Importance Of Athenian Freedom

1725 Words 7 Pages
Freedom, is supposed to be the basis upon which the United States of America was founded, a nation in which all beliefs and views are considered in equal measure to each other. Yet are US citizens truly free? According to the ancient Greek city-state Athens, freedom was the privilege of being civically engaged in lawmaking and everyday governance of the community. Athenian citizens would scoff at the idea that freedom is the ability to pursue happiness and pleasures, because to them those pursuits were lazy and could be accomplished by mere slaves and or non-citizens and therefore were trivial in nature. Personally, I agree with the notion that freedom is more than the right to pursue happiness; for in order for there to be an obtainable goal …show more content…
Being born into potion of a citizen had it’s perks such as the freedom to be a part of the polis, the political body governing Athens, and the most sought after aspect of citizenship. The goal of an actor of the polis was to sustained and insure the prosperity of the city-state as a whole, thusly ensuring the freedom of all its citizens. At their core, Athenians believed civic duty to be of the utmost importance, it was to have the responsibility and or ability to affect others or at least seem to, that the Athenians believed was the purpose of life and lesueur itself (Rhea, p. 272). Their society was built upon the premises trades were menial tasks, tasks that they could do in their sleep, and that rigor was needed in life and could be obtained only through challenges in the …show more content…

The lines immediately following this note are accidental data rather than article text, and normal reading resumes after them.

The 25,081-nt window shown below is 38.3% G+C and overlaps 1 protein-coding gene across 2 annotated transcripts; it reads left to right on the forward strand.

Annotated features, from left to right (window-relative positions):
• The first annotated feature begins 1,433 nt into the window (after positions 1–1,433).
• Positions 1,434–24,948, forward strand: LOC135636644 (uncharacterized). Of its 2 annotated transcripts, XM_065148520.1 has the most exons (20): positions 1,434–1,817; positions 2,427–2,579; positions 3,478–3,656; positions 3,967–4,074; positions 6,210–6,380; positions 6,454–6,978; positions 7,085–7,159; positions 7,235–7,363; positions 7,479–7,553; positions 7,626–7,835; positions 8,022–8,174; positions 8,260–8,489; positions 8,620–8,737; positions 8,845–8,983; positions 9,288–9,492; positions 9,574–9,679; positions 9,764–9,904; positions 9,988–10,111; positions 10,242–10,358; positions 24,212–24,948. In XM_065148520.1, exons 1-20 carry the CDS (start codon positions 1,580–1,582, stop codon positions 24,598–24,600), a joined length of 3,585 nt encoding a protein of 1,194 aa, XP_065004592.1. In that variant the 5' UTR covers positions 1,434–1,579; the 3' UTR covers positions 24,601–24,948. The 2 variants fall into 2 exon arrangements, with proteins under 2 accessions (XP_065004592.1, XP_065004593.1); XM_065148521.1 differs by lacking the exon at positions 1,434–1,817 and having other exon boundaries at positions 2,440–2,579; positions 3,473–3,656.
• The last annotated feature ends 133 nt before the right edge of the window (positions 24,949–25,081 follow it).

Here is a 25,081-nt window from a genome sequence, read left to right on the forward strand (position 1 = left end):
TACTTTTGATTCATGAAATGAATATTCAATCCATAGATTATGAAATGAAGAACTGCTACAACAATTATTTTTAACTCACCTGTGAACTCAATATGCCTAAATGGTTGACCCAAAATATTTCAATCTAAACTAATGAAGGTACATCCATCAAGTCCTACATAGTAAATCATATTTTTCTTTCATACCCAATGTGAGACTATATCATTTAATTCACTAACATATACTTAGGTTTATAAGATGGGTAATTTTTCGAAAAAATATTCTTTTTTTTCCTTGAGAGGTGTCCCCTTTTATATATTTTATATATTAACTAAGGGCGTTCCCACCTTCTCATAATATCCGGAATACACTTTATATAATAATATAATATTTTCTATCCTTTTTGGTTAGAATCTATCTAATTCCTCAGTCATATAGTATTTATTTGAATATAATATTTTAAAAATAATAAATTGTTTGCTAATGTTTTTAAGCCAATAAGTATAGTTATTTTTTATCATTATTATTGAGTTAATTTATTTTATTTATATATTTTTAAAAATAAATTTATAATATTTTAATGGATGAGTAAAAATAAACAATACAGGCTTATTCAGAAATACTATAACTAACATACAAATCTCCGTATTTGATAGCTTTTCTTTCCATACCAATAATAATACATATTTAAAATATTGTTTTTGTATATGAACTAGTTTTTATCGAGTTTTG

68). In his article Rahe writes “the visible polis...rested on an invisible and politically inarticulate body of slaves condemned to labor...so that their masters might...devote time...to speech and action in public,” showing that slaves and underlings/non-citizens were lesser than citizens because they could not take part in the engaging challenges with in public matters or the stage of oratory (Rahe, p. 271). To many within polis these mind challenges were part of an ideal world in which “the desire to be at leisure for political action,” was how the citizens lived above those who toiled in the dirt (Rahe, p. 272). However, it is important to note that there were other’s who saw the assembly and the polis as a whole as a puppet show and wished to exploit it through means of oratory a way to provide themselves with power and a sense of freedom over others. Though these were a few members of the citizenship of Athens it is just as important to remind ourselves that even with a system in which power is equally distributed within its ranks there will always be those who will find a way to exploit it. That being said in either case without those challenges, of being a member of the polis and or participating in oratory, the citizens of the

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